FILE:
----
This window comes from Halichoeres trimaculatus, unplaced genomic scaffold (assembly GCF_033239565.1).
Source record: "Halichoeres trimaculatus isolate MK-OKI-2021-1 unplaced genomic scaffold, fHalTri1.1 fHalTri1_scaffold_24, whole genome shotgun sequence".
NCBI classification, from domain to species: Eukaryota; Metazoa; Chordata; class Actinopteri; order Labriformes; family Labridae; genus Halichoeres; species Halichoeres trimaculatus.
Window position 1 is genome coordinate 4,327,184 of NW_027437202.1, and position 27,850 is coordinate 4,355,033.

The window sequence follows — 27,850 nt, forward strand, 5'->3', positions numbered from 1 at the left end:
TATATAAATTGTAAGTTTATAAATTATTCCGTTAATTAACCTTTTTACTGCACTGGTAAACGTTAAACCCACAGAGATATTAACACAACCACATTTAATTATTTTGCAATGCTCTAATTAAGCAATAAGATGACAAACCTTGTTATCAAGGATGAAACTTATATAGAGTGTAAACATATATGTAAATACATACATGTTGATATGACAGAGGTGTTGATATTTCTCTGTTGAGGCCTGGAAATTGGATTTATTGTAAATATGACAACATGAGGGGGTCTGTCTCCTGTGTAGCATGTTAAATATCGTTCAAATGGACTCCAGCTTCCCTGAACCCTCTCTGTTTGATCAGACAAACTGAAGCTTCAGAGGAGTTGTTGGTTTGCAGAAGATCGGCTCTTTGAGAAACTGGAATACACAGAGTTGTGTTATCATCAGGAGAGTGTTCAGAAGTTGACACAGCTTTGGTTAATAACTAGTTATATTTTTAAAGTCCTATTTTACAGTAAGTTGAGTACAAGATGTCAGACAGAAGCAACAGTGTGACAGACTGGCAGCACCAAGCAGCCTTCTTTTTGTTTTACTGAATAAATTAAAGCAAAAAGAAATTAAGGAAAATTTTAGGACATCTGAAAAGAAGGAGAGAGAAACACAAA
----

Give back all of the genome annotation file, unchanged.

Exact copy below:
This window comes from Halichoeres trimaculatus, unplaced genomic scaffold (assembly GCF_033239565.1).
Source record: "Halichoeres trimaculatus isolate MK-OKI-2021-1 unplaced genomic scaffold, fHalTri1.1 fHalTri1_scaffold_24, whole genome shotgun sequence".
NCBI classification, from domain to species: Eukaryota; Metazoa; Chordata; class Actinopteri; order Labriformes; family Labridae; genus Halichoeres; species Halichoeres trimaculatus.
Window position 1 is genome coordinate 4,327,184 of NW_027437202.1, and position 27,850 is coordinate 4,355,033.

The window sequence follows — 27,850 nt, forward strand, 5'->3', positions numbered from 1 at the left end:
TATATAAATTGTAAGTTTATAAATTATTCCGTTAATTAACCTTTTTACTGCACTGGTAAACGTTAAACCCACAGAGATATTAACACAACCACATTTAATTATTTTGCAATGCTCTAATTAAGCAATAAGATGACAAACCTTGTTATCAAGGATGAAACTTATATAGAGTGTAAACATATATGTAAATACATACATGTTGATATGACAGAGGTGTTGATATTTCTCTGTTGAGGCCTGGAAATTGGATTTATTGTAAATATGACAACATGAGGGGGTCTGTCTCCTGTGTAGCATGTTAAATATCGTTCAAATGGACTCCAGCTTCCCTGAACCCTCTCTGTTTGATCAGACAAACTGAAGCTTCAGAGGAGTTGTTGGTTTGCAGAAGATCGGCTCTTTGAGAAACTGGAATACACAGAGTTGTGTTATCATCAGGAGAGTGTTCAGAAGTTGACACAGCTTTGGTTAATAACTAGTTATATTTTTAAAGTCCTATTTTACAGTAAGTTGAGTACAAGATGTCAGACAGAAGCAACAGTGTGACAGACTGGCAGCACCAAGCAGCCTTCTTTTTGTTTTACTGAATAAATTAAAGCAAAAAGAAATTAAGGAAAATTTTAGGACATCTGAAAAGAAGGAGAGAGAAACACAAA